Selling cottages, or any asset for that matter, to children for less than fair market value can result in double taxation because the transferor will have proceeds equal to fair market value and the recipient will have an adjusted cost base equal to what they paid.
(i) a gift to the child which would be a disposition at fair market value to the transferor and an adjusted cost base of fair market value to the transferee or,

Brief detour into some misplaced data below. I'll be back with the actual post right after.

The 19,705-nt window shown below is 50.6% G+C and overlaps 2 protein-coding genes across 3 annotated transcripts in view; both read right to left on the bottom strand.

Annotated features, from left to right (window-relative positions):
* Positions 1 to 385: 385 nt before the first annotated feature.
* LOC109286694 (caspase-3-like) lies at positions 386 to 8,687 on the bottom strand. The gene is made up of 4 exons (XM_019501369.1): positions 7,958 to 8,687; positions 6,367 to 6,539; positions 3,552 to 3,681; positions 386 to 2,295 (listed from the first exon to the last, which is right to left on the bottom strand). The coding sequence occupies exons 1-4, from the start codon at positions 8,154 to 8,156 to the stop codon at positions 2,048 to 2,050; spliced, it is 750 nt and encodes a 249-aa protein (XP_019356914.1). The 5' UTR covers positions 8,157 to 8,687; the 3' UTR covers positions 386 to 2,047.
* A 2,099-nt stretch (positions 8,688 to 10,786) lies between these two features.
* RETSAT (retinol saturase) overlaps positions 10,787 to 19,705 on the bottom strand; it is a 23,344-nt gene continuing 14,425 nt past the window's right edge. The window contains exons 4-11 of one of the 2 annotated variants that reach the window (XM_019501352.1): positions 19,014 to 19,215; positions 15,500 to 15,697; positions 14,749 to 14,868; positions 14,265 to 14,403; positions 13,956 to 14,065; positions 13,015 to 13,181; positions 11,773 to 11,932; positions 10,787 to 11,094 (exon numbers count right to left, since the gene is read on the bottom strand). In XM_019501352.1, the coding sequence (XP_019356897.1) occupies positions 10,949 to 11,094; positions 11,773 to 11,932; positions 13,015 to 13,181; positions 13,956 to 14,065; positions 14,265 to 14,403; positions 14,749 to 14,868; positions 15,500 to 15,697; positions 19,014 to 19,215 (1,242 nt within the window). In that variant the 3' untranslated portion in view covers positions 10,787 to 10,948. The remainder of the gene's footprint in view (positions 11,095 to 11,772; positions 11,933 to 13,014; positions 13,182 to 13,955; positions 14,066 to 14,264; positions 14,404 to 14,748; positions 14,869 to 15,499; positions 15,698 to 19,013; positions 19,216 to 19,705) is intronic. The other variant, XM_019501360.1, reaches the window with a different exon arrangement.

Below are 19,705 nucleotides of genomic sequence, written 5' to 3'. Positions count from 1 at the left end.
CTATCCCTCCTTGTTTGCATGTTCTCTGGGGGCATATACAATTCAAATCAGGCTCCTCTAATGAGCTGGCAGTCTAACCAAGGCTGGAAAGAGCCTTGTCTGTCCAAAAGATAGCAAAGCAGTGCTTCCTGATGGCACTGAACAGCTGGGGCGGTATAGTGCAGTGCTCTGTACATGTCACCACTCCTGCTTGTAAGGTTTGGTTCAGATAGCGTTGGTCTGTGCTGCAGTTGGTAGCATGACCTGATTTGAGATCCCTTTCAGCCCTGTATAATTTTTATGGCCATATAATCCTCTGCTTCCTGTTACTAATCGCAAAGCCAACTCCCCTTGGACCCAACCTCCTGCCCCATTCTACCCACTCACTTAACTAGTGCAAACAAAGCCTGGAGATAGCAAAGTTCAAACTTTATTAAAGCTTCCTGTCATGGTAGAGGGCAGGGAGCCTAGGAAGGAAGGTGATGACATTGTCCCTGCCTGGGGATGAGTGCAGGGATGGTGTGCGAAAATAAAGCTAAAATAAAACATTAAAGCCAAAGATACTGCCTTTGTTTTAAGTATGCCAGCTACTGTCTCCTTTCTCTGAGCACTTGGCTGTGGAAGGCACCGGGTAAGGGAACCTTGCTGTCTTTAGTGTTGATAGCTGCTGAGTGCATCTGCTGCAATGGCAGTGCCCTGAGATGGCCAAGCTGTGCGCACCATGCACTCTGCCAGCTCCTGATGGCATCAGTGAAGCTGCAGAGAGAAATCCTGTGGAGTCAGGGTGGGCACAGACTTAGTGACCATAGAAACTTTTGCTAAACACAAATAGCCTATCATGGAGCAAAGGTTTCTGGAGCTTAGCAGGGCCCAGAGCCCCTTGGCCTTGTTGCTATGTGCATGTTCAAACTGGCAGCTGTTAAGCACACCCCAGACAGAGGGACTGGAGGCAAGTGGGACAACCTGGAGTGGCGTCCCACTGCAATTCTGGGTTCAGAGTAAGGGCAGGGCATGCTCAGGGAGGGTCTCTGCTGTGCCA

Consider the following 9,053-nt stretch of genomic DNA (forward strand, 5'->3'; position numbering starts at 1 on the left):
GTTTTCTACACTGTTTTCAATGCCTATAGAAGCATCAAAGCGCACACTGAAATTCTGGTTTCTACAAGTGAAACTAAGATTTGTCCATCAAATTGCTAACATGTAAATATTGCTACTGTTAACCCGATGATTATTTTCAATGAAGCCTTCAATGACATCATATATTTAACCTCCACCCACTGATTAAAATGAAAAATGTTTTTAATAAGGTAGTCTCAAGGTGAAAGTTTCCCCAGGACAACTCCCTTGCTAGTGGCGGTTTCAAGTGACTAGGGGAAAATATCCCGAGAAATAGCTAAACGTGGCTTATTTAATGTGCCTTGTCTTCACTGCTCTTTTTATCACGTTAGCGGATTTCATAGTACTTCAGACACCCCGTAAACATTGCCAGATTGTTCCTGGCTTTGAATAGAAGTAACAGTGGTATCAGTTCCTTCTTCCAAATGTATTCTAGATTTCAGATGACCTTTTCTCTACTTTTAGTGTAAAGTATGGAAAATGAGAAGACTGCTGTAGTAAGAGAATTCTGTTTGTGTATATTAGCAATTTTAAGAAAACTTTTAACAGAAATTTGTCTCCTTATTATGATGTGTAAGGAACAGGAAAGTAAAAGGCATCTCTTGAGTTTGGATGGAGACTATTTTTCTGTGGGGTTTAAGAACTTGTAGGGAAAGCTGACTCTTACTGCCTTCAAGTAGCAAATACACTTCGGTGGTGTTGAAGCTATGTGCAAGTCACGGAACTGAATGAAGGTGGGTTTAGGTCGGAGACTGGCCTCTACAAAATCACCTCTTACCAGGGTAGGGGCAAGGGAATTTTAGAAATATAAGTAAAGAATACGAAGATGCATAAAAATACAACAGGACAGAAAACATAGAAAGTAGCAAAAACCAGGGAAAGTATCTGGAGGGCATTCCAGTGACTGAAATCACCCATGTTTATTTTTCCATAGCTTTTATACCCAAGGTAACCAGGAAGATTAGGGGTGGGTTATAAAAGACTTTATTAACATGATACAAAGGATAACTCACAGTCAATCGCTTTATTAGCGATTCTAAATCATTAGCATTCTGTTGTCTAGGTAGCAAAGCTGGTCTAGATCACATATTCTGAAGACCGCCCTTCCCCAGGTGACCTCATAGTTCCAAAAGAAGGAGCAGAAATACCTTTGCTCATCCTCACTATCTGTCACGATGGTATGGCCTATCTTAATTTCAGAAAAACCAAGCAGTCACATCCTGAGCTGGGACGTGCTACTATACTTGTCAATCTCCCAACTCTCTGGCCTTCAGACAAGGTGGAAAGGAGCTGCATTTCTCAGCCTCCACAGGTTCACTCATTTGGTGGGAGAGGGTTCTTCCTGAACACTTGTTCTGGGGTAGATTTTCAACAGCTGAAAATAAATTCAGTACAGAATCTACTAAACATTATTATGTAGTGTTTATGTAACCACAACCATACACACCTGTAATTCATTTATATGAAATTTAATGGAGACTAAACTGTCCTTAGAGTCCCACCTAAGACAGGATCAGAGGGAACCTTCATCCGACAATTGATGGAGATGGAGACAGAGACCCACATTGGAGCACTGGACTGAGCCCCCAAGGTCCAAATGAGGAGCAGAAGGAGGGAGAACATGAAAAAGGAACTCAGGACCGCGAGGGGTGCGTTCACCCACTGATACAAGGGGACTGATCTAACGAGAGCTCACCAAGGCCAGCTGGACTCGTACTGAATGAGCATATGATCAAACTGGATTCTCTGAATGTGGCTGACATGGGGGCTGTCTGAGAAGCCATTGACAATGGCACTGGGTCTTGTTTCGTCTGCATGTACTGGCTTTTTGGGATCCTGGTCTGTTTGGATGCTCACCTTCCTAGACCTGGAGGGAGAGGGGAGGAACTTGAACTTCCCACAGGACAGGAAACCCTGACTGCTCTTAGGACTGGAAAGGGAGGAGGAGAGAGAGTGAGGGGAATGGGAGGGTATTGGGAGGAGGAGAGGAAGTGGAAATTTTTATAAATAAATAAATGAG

(ii) a sale, for example, for a promissory note equal to fair market value which may be forgiven on death. This would also give a fair market value disposition and a fair market value adjusted cost base. If the note is forgiven on death there may be no adverse tax consequences. Also, if the note cannot be demanded earlier than a period of five years, a reserve could be claimed on the capital gain for five years. The cottage may qualify for a principal residence exemption.